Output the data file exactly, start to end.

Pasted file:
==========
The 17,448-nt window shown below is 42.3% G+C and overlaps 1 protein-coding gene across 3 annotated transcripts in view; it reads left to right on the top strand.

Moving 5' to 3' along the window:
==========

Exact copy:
The 17,448-nt window shown below is 42.3% G+C and overlaps 1 protein-coding gene across 3 annotated transcripts in view; it reads left to right on the top strand.

Moving 5' to 3' along the window: